Erlang hints from an CO junkie

Thomas Lindgren thomasl_erlang@REDACTED
Thu Aug 12 21:38:34 CEST 2004

--- Vlad Balin <vlad@REDACTED> wrote:

> > But abstract datatypes =/= objects. Objects have
> > state, identity and associated methods, while ADTs
> are
> > collections of functions that operate on and
> > encapsulate concrete data (and where the
> > implementation perhaps satisfies some laws
> formulated
> > on the ADT).
> Looking very strange to me.
> Lets dig into definitions. The world-known OOP
> definition consist of 3 properties:
> 1) encapsulation
> 2) polimorphism
> 3) inheritance.
> 2 property in particular (but not only) means that 
> you must be able to define generic functions working
> with any ADT conforming specified interface, in
> other 
> words it state that ADT instance must have a
> _value_,
> so you could pass it as a parameter to a function.
> Nothing is said about associated _methods_ - this is
> just one of the names for ADT functions. 

Not at all. One of the concrete differences between
abstract data types and objects is that methods are
associated with the object itself, while in an ADT
they are not. (OO proponents often consider this is an
advantage of OO.)

If you just happen across a Smalltalk object, you can
try to send it messages. Perhaps you can inspect the
object and see what messages it accepts.

If you instead are handed an Erlang term, there are no
programmer-defined, inherently associated operations
connected to it (let's ignore funs for now, and maybe
PIDs too). In particular, ADT operations only appear
in the program code, which is separate from the data.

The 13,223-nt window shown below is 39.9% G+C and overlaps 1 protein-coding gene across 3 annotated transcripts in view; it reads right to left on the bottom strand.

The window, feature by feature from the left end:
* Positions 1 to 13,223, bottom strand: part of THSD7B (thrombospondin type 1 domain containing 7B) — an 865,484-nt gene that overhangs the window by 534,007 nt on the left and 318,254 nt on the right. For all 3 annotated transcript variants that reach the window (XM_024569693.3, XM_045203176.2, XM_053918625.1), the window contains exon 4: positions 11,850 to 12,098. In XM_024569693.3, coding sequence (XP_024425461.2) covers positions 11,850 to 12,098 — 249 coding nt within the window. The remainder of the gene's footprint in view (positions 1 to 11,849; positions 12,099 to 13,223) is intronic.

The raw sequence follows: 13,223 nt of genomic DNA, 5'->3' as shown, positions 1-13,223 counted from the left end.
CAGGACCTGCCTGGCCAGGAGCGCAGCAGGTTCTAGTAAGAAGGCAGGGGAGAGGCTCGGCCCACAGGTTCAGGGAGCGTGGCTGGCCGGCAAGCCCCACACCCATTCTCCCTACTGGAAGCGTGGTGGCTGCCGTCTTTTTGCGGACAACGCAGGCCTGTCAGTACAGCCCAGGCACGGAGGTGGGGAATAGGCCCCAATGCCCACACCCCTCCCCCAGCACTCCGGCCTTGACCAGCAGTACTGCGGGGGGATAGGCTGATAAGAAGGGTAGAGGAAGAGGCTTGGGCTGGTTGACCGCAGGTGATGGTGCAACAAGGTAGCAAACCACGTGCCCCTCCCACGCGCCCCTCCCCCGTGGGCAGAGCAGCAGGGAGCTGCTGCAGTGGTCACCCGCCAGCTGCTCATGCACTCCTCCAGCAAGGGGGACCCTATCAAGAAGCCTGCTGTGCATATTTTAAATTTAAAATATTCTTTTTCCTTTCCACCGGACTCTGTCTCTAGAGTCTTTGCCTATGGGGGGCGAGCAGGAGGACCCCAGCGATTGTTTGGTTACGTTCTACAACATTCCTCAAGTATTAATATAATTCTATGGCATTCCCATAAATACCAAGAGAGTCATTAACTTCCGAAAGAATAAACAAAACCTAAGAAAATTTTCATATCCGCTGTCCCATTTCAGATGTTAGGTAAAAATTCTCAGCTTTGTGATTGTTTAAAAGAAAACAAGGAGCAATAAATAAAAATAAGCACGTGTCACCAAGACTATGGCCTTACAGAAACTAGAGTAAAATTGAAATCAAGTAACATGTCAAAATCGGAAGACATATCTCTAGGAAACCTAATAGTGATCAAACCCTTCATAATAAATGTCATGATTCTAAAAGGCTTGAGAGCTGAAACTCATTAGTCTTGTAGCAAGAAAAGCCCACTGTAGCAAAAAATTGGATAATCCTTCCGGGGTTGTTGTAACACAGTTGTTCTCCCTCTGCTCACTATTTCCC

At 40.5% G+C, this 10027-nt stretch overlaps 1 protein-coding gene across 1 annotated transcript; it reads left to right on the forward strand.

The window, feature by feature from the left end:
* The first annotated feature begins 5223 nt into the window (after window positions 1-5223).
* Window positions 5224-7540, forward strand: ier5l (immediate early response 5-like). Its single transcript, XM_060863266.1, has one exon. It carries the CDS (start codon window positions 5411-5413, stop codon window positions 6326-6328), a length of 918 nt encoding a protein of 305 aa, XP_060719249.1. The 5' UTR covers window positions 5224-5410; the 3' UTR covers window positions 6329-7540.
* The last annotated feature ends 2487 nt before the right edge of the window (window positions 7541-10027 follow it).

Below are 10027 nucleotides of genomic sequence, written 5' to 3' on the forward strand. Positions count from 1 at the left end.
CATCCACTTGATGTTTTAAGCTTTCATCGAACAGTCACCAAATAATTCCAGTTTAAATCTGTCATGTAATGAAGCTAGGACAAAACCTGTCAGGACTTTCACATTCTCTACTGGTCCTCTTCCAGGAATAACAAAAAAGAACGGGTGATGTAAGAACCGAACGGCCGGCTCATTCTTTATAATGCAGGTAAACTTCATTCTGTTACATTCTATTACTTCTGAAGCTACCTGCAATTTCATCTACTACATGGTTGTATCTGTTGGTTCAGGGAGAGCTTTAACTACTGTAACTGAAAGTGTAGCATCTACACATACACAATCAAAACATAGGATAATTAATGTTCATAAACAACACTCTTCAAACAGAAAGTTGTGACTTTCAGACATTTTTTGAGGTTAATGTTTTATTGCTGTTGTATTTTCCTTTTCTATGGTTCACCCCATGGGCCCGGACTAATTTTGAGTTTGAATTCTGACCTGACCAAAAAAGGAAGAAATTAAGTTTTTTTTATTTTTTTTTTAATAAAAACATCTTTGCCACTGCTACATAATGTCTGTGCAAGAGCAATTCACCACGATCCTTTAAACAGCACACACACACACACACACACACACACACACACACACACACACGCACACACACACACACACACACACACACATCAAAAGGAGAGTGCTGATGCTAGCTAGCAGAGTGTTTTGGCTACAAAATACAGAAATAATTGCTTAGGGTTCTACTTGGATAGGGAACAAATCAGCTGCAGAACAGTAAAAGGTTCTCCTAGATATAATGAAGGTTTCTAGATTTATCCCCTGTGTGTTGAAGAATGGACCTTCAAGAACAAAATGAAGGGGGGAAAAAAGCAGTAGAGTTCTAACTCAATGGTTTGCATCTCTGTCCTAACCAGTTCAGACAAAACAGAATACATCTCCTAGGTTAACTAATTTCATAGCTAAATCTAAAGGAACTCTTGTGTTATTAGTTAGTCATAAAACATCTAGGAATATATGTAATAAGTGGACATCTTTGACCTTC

That's a clear difference to me.

There are other differences as well. One of the
programming idioms that OO wanted to get rid of was
switching over types or patterns. So, what would in a
tree ADT look like

lookup({node, K, V, Left, Right}) -> ...
lookup(leaf) -> ...

would instead in OO become classes 'node' and 'leaf'
with an associated method 'lookup'. (Perhaps more
efficient idioms are used today, but that's not the

Furthermore, there's also the whole idea of proving
properties about the ADT _operations_. 

And finally the lack of state and identity of data, if
we are talking about pure functional languages.

> In some
> terms
> ADT interface functions are 'associated' with an
> instance - 
> yes, because in other case you will not be able to
> define
> generic function on it (it receives only the
> _value_!). 
> This is the main issue.

Sorry, I'm afraid I don't follow you.

> Here is nothing said about identity and state in
> definition.
... (big snip) ...
> Yes, some _implementations_ may add more specific 
> properties to objects such as state and identity,
> but
> terms 'class' and 'object' (class instance) has
> became
> quite common in whole context of OOP and can be 
> hardly associated with a particular langugae now.

Grady Booch told us an object has state, behaviour and
identity in 1991. This seems to be an accepted truth
in the OO community, as far as I can tell.

> Could you give a reference to the definition of
> object you operating with?

Objects as defined in Smalltalk, C++ or Java. Perhaps
Smalltalk is the best example here. (Common Lisp and
SELF muddy the waters, so I'll leave them out.)

Finally, here are a couple of references on ADTs, esp.
for functional languages.


Guttag's paper

Or Bird and Wadler's book on functional programming.

Allen's ANATOMY OF LISP introduced me to the concept,
though his is not a very explicit discussion.

Well, that's enough for this time. Hope it helped.


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